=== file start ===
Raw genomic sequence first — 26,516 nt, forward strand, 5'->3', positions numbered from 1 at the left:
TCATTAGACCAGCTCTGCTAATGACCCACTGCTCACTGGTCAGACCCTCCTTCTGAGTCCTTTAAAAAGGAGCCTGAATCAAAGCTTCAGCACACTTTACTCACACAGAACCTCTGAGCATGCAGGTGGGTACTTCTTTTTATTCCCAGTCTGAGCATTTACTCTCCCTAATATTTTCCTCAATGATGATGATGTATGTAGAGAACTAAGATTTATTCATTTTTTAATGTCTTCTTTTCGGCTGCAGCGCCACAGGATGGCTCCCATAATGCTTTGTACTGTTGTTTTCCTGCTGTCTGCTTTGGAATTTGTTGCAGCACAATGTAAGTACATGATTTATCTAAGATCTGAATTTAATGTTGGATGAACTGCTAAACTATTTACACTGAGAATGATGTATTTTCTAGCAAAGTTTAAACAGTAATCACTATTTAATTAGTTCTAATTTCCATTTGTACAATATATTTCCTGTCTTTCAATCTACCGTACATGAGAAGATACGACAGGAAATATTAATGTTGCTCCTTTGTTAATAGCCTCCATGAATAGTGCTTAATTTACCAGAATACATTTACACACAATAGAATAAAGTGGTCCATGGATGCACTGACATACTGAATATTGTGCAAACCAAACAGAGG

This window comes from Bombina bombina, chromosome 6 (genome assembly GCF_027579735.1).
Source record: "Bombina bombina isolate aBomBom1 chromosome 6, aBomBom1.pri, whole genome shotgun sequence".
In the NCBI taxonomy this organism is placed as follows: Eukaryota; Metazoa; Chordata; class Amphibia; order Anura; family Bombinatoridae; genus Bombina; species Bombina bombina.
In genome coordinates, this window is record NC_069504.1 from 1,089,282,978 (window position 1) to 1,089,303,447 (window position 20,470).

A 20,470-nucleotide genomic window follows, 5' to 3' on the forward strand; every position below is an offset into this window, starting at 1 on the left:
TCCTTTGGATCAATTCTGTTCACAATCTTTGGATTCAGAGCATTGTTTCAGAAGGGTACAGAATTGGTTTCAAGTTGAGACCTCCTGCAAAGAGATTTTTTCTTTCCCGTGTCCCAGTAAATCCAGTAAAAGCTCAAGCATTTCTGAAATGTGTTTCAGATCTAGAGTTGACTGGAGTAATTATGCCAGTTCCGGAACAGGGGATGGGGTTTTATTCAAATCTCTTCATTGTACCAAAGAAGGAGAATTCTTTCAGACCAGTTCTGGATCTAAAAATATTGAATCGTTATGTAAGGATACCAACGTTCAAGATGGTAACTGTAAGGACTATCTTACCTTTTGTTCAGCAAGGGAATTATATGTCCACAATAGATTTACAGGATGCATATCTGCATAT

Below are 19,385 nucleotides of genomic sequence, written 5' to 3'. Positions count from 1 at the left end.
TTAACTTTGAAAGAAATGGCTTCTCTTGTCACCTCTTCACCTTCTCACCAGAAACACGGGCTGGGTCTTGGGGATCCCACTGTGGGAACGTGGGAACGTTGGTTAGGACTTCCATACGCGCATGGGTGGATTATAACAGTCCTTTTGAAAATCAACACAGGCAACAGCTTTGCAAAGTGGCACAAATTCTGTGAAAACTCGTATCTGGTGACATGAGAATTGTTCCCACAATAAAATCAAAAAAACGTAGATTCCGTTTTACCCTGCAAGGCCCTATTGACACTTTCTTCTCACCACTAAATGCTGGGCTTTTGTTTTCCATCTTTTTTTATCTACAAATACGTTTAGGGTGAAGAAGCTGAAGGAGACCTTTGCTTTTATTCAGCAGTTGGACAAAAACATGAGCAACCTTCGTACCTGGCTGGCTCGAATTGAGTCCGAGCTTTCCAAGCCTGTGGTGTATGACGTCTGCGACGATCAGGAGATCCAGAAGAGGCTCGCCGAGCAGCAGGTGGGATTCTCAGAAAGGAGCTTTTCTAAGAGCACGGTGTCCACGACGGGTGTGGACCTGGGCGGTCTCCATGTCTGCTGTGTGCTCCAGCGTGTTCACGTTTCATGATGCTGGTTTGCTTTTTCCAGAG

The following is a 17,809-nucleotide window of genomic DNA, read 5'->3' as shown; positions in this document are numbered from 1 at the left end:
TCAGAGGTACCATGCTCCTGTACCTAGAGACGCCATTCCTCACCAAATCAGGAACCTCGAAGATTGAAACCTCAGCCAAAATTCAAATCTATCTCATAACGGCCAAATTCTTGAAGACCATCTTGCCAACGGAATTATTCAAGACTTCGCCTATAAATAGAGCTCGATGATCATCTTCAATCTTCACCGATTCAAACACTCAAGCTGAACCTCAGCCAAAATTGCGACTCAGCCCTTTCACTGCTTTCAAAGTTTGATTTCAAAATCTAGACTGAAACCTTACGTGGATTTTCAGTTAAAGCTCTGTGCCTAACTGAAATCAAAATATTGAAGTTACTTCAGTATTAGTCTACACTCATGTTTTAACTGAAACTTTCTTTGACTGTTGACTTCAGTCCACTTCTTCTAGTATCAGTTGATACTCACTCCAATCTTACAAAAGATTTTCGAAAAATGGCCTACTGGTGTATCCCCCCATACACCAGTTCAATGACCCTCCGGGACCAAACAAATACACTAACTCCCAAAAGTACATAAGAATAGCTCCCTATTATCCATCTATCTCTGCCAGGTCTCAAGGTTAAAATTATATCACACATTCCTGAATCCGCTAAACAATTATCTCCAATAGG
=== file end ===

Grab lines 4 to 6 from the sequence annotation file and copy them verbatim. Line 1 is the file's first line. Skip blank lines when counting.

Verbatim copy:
Source record: "Bombina bombina isolate aBomBom1 chromosome 6, aBomBom1.pri, whole genome shotgun sequence".
In the NCBI taxonomy this organism is placed as follows: Eukaryota; Metazoa; Chordata; class Amphibia; order Anura; family Bombinatoridae; genus Bombina; species Bombina bombina.
In genome coordinates, this window is record NC_069504.1 from 1,089,282,978 (window position 1) to 1,089,303,447 (window position 20,470).